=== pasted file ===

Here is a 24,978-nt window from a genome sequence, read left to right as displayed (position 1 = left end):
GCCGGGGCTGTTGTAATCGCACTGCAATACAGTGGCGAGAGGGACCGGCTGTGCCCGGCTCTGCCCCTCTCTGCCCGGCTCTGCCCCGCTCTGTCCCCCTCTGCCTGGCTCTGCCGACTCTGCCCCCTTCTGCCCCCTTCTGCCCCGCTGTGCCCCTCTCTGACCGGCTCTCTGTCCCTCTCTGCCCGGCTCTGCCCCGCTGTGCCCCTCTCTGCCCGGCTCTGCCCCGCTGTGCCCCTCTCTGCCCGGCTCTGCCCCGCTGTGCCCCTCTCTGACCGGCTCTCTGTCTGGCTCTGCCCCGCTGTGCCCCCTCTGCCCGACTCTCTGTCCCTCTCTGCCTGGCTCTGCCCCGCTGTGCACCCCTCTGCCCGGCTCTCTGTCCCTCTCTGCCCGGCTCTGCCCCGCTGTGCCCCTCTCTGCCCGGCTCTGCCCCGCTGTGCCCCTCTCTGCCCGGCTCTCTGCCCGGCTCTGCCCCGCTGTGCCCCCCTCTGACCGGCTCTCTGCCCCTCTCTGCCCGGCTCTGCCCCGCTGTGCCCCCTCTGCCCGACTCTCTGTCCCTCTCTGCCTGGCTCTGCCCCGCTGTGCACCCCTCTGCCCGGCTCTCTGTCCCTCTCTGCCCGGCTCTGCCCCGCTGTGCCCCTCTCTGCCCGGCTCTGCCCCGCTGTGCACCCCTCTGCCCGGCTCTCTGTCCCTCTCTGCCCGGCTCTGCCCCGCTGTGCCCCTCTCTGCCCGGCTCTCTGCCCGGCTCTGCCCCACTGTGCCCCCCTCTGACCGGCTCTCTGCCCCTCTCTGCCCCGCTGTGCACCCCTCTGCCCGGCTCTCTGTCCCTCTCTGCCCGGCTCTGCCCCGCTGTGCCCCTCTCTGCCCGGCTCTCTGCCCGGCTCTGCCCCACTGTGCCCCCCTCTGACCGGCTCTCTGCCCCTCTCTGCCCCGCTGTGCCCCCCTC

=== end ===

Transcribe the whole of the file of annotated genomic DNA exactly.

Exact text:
Here is a 24,978-nt window from a genome sequence, read left to right as displayed (position 1 = left end):
GCCGGGGCTGTTGTAATCGCACTGCAATACAGTGGCGAGAGGGACCGGCTGTGCCCGGCTCTGCCCCTCTCTGCCCGGCTCTGCCCCGCTCTGTCCCCCTCTGCCTGGCTCTGCCGACTCTGCCCCCTTCTGCCCCCTTCTGCCCCGCTGTGCCCCTCTCTGACCGGCTCTCTGTCCCTCTCTGCCCGGCTCTGCCCCGCTGTGCCCCTCTCTGCCCGGCTCTGCCCCGCTGTGCCCCTCTCTGCCCGGCTCTGCCCCGCTGTGCCCCTCTCTGACCGGCTCTCTGTCTGGCTCTGCCCCGCTGTGCCCCCTCTGCCCGACTCTCTGTCCCTCTCTGCCTGGCTCTGCCCCGCTGTGCACCCCTCTGCCCGGCTCTCTGTCCCTCTCTGCCCGGCTCTGCCCCGCTGTGCCCCTCTCTGCCCGGCTCTGCCCCGCTGTGCCCCTCTCTGCCCGGCTCTCTGCCCGGCTCTGCCCCGCTGTGCCCCCCTCTGACCGGCTCTCTGCCCCTCTCTGCCCGGCTCTGCCCCGCTGTGCCCCCTCTGCCCGACTCTCTGTCCCTCTCTGCCTGGCTCTGCCCCGCTGTGCACCCCTCTGCCCGGCTCTCTGTCCCTCTCTGCCCGGCTCTGCCCCGCTGTGCCCCTCTCTGCCCGGCTCTGCCCCGCTGTGCACCCCTCTGCCCGGCTCTCTGTCCCTCTCTGCCCGGCTCTGCCCCGCTGTGCCCCTCTCTGCCCGGCTCTCTGCCCGGCTCTGCCCCACTGTGCCCCCCTCTGACCGGCTCTCTGCCCCTCTCTGCCCCGCTGTGCACCCCTCTGCCCGGCTCTCTGTCCCTCTCTGCCCGGCTCTGCCCCGCTGTGCCCCTCTCTGCCCGGCTCTCTGCCCGGCTCTGCCCCACTGTGCCCCCCTCTGACCGGCTCTCTGCCCCTCTCTGCCCCGCTGTGCCCCCCTC